Once a small-town movie house that navigated the local market with bumbling charm, the Garden Theatre has grown into an exhibit of Old Princeton nostalgia under its new management. This is all well and good for Princeton’s polished and intellectual reputation, but I’ll miss the old Garden’s cozy modesty.


In 2012, my mother and I saw Amour at the Princeton Garden Theatre. Amour is a Franco-German film about an octogenarian French woman who suffers a paralyzing stroke and her husband’s daily struggles to care for her. Much of the action transpires within the couple’s apartment, all greys and icy blues. The New Yorker called its style “retentive realism,” but a more appropriate term might have been “boring.” Some of this had to do with the general absence of music in the film—indeed, for the first fifteen minutes, I thought there was to be no sound at all, until an employee ran into the packed theater, bolted up the stairs and into the projection booth, and turned the sound on.

Last summer, Renew Theaters, a non-profit specializing in makeovers for old-timey Americana movie houses, took over management of the Garden. Presumably they wanted to cut down on incidents like the one at Amour. They cleaned it up, spiced up the décor, and installed a functional popcorn machine. The new Garden is, for all intents and purposes, a well-managed theater. But it’s not the same as the one I grew up with.

At the old Garden, the scene at Amour was nothing unusual. Since it opened in 1920—or, at least, since I started going there in 1995—the Garden serviced central Jersey’s intelligentsia unpretentiously. It catered to an audience that was frequently up to the challenge and reward of a Michael Haneke or Terrence Malick film, but also didn’t mind seeing Michael Bay blow up an entire city once in a while or bask in the latest adaption of a Nicholas Sparks novel. It showed European arthouse and summertime blockbusters with a carelessness that was almost quaint. Occasionally they’d forget to turn on the sound or dim the lights. And the men’s bathroom never had a door.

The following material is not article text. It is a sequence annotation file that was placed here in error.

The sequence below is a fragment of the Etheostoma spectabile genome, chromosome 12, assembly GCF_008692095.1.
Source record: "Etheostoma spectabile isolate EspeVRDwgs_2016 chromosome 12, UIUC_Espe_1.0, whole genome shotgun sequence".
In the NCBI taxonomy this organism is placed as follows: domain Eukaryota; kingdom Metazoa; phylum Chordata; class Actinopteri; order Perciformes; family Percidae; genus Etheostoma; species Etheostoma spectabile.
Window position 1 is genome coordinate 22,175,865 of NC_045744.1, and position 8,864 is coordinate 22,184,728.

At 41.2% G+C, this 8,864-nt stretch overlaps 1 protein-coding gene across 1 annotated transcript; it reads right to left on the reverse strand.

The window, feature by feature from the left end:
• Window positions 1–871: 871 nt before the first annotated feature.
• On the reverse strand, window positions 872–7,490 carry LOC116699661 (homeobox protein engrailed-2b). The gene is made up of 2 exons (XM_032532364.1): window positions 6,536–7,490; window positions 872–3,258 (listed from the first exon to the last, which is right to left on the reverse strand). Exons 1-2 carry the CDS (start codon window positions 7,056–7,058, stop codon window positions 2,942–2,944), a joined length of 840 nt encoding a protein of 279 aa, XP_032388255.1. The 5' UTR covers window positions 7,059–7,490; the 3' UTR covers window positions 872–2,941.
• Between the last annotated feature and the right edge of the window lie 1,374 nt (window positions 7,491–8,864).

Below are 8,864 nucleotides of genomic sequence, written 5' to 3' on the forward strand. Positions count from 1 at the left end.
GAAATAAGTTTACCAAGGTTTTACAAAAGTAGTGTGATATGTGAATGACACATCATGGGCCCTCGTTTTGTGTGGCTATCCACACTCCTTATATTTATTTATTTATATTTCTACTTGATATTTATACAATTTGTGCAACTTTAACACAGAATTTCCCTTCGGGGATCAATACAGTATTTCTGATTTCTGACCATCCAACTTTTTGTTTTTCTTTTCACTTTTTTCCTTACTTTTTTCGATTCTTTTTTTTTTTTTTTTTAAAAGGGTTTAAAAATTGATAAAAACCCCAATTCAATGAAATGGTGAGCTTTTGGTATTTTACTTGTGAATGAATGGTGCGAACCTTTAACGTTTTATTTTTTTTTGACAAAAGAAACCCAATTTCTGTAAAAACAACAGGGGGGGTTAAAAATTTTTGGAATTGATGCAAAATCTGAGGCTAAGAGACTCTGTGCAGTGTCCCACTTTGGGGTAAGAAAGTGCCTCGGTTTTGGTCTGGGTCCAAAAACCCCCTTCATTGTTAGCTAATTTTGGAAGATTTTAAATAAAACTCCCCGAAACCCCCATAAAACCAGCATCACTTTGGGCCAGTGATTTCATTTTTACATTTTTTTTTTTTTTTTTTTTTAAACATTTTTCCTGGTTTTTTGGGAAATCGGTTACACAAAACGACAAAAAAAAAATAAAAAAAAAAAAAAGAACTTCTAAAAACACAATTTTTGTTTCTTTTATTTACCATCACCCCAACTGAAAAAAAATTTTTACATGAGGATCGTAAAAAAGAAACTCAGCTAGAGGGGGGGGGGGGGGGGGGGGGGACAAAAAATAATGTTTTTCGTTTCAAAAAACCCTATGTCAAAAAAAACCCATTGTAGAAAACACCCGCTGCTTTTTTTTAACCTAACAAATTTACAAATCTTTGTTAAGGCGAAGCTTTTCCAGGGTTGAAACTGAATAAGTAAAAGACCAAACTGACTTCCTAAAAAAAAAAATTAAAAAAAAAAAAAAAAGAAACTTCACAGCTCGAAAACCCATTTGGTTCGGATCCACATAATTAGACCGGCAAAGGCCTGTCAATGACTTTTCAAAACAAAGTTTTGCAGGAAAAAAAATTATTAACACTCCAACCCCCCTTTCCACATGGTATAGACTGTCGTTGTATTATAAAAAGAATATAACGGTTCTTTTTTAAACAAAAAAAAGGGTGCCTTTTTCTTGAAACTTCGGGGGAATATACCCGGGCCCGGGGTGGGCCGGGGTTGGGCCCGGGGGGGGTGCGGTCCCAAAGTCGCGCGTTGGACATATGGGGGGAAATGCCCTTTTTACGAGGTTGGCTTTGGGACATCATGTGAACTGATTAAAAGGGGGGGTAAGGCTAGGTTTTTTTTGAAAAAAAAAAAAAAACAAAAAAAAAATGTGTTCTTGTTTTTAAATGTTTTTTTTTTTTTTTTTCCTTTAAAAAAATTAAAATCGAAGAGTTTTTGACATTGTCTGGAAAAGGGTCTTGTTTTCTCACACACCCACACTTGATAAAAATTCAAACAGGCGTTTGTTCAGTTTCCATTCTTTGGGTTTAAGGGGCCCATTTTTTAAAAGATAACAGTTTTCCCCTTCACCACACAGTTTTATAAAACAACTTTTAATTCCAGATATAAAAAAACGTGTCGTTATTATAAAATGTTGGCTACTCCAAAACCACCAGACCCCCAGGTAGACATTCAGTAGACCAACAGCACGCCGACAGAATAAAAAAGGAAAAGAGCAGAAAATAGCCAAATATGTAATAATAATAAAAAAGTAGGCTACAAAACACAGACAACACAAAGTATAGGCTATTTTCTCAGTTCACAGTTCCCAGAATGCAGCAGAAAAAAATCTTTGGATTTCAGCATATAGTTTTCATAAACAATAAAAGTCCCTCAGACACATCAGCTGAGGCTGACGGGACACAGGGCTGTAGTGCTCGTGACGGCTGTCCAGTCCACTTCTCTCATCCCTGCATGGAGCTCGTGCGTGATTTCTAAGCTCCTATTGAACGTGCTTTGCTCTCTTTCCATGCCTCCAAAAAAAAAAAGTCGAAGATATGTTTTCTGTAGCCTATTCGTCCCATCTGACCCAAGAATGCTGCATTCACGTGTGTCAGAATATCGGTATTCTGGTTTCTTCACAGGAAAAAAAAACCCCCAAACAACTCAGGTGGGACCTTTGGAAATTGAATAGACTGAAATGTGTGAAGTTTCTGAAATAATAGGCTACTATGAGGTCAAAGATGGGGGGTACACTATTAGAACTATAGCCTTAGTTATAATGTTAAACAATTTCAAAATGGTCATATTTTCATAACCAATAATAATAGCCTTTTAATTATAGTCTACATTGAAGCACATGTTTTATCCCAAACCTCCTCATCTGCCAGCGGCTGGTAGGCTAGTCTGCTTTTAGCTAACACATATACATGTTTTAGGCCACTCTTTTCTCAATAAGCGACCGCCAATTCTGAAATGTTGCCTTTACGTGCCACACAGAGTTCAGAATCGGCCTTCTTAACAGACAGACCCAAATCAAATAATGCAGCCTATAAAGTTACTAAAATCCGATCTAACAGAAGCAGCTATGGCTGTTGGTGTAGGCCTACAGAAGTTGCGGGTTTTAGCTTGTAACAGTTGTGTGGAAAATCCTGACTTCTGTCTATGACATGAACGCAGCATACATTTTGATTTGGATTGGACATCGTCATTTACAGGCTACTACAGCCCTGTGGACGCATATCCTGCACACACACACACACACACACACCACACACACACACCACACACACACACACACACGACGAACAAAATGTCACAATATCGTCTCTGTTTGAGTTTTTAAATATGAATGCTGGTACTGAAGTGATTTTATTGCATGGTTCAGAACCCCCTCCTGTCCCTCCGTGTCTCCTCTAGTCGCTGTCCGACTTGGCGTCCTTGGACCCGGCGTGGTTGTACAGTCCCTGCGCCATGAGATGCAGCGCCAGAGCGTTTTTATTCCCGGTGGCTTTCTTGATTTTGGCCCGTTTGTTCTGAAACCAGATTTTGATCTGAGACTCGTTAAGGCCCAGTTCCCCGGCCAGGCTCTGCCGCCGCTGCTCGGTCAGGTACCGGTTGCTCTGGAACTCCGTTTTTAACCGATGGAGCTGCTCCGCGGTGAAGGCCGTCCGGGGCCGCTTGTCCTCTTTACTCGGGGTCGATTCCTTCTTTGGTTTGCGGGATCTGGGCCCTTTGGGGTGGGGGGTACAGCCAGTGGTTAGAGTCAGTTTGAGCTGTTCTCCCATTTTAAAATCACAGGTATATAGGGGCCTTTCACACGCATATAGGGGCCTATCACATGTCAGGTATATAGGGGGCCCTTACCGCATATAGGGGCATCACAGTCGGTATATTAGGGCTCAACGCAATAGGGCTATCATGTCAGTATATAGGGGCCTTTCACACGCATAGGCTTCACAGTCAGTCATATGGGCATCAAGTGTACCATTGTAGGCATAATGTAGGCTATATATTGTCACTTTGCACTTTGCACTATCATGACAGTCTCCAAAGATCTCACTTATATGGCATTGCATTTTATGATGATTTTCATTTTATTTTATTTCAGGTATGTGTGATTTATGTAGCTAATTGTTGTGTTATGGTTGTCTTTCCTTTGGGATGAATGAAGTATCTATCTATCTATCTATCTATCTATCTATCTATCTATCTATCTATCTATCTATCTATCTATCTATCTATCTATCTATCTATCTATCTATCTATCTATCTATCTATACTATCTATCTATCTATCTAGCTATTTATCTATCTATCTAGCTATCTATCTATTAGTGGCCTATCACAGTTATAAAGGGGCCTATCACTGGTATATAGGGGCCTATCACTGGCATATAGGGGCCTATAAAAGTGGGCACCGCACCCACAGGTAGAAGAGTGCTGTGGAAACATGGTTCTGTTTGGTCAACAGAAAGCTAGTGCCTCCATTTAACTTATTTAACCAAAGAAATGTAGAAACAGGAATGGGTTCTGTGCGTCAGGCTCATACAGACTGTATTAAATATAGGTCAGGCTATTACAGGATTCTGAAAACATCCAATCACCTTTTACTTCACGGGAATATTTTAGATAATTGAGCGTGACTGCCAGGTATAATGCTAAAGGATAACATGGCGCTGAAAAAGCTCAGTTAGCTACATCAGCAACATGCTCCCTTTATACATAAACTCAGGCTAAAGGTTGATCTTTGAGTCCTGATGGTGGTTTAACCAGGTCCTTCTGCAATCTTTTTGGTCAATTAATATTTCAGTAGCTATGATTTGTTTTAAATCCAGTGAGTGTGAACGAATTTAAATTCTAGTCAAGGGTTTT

I didn’t care. Anyway, many of the movies I loved most—films like The Last Picture Show, Day for Night, or Cinema Paradiso—explored the relationship between a kid and his local theater. The Garden’s quirks made it unique, made it mine, brought me close to my favorite on-screen characters. To me, it was small-town charm straight out of Richard Russo, the closest thing Princeton had to the downtown diner where old men meet to discuss construction along 206 or what the Soviets are gonna do next. That, mixed with the Paris Opera House and any café in Montparnasse.

I remember childhood and adolescence by the moments there. In 2003, my brother and I watched The Lord of the Rings: The Return of the King from the front row, our necks searing but our enthusiasm untarnished. When I was twelve, a classmate’s mom rented the theater for his birthday party; we spent the film’s two hours ransacking the place. A year later, a friend and I wriggled our way to the front of the line to get good seats for The Social Network, our sixth movie that month.

Sometimes the venue was packed, as with Amour or, more frequently, during the late May blockbuster and Valentine’s Day rom-com. I never saw it more filled than for The Amazing Spider-Man; never more empty than for a seven o’clock showing of Nebraska on a frigid Tuesday in mid-February. Over the years, Garden employees—classmates from high school, mostly—and the invisible management rarely seemed to care how many people attended their movies or which ones they preferred.